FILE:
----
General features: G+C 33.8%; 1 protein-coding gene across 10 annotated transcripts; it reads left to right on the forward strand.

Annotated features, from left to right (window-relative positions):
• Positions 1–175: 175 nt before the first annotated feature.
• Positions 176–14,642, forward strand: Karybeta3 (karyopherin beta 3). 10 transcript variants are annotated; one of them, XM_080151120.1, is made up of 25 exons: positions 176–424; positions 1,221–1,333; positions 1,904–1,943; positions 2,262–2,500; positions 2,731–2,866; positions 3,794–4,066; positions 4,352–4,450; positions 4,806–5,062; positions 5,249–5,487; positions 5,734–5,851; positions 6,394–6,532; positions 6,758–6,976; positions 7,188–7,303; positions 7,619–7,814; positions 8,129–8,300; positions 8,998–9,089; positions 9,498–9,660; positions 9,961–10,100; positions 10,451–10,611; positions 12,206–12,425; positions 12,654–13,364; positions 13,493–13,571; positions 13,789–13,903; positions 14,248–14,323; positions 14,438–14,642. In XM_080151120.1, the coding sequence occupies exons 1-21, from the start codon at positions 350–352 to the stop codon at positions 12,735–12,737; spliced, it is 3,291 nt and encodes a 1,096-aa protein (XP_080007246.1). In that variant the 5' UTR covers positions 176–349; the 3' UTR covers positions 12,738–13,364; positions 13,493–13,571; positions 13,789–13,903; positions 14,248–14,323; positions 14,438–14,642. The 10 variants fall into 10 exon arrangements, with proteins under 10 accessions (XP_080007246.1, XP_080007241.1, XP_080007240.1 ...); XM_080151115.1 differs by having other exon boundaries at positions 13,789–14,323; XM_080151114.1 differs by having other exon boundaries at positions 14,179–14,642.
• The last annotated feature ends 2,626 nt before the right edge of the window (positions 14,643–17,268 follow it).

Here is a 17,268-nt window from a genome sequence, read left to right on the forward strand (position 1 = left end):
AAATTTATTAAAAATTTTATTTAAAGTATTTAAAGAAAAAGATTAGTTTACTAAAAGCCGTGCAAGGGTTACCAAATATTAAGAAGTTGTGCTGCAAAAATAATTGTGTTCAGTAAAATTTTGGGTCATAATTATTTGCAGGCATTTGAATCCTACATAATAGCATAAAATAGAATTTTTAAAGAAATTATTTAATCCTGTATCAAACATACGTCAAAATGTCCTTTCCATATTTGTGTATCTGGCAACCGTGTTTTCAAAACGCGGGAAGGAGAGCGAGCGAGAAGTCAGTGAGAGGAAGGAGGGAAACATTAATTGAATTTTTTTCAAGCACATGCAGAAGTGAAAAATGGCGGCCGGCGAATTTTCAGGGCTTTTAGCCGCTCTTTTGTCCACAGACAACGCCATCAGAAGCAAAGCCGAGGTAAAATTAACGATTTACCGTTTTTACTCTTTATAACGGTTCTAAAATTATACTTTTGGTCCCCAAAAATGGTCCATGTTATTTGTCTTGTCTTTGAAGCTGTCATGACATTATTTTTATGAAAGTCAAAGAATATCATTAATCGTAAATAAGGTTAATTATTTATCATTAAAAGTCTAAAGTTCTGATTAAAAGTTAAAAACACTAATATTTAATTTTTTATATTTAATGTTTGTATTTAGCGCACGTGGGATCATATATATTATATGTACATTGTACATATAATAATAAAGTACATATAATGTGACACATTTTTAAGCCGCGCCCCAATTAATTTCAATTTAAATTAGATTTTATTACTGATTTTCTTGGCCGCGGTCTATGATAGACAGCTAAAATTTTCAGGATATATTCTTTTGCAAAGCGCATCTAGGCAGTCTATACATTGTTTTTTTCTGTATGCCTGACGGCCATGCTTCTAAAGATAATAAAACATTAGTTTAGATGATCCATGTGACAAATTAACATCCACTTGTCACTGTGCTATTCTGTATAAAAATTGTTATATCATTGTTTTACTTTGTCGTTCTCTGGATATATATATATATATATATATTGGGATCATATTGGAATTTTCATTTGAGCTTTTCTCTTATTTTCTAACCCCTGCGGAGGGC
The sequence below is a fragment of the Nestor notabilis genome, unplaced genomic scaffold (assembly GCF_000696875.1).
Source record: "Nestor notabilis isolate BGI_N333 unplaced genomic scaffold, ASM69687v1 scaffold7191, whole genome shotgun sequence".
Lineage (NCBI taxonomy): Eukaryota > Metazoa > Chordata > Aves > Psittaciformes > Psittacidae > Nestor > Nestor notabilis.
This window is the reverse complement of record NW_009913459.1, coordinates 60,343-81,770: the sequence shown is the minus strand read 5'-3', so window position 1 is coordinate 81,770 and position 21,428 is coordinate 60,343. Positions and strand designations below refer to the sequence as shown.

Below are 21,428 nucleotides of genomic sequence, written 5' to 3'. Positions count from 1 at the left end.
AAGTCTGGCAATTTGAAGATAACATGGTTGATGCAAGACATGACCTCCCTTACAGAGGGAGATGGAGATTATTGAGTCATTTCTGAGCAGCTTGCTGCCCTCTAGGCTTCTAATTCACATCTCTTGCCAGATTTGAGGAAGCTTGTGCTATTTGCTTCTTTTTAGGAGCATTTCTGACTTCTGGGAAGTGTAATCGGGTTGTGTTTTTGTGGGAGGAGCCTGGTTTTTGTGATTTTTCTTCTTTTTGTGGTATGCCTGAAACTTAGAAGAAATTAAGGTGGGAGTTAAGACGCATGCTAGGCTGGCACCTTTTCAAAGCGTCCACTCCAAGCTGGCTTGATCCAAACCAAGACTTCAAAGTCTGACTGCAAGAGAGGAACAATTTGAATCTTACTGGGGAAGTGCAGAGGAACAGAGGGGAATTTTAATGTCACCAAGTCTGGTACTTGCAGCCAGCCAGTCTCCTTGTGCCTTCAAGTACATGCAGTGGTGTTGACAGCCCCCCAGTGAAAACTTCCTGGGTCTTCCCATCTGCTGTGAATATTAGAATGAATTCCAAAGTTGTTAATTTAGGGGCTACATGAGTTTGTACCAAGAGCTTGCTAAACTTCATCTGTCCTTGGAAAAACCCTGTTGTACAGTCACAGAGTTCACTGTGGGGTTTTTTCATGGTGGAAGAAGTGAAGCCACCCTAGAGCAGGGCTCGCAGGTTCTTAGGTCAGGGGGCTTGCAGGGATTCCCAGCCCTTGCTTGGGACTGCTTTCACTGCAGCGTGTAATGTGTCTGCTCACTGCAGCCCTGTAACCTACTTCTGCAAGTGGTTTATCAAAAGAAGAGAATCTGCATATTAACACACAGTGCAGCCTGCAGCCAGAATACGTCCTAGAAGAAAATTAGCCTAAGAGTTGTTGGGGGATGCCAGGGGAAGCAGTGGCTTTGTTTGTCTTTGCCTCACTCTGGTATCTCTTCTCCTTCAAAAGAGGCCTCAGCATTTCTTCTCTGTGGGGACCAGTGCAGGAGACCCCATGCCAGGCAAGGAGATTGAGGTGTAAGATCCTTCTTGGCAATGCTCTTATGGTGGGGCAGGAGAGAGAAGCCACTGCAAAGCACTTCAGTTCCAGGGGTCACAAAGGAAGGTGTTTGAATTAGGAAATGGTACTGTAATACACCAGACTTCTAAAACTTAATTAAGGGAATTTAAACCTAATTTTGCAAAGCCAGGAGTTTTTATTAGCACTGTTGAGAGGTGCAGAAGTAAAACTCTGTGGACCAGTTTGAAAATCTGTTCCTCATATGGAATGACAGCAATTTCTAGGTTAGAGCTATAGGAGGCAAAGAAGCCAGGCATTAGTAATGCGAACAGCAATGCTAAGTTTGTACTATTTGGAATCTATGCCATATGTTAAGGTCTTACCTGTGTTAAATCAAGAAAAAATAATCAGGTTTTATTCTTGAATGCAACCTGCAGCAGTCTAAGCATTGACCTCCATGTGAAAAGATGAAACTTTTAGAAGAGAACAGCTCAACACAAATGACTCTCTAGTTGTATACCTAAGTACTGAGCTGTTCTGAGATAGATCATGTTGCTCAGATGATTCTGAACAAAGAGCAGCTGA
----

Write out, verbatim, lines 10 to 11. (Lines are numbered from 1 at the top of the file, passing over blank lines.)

Lineage (NCBI taxonomy): Eukaryota > Metazoa > Chordata > Aves > Psittaciformes > Psittacidae > Nestor > Nestor notabilis.
This window is the reverse complement of record NW_009913459.1, coordinates 60,343-81,770: the sequence shown is the minus strand read 5'-3', so window position 1 is coordinate 81,770 and position 21,428 is coordinate 60,343. Positions and strand designations below refer to the sequence as shown.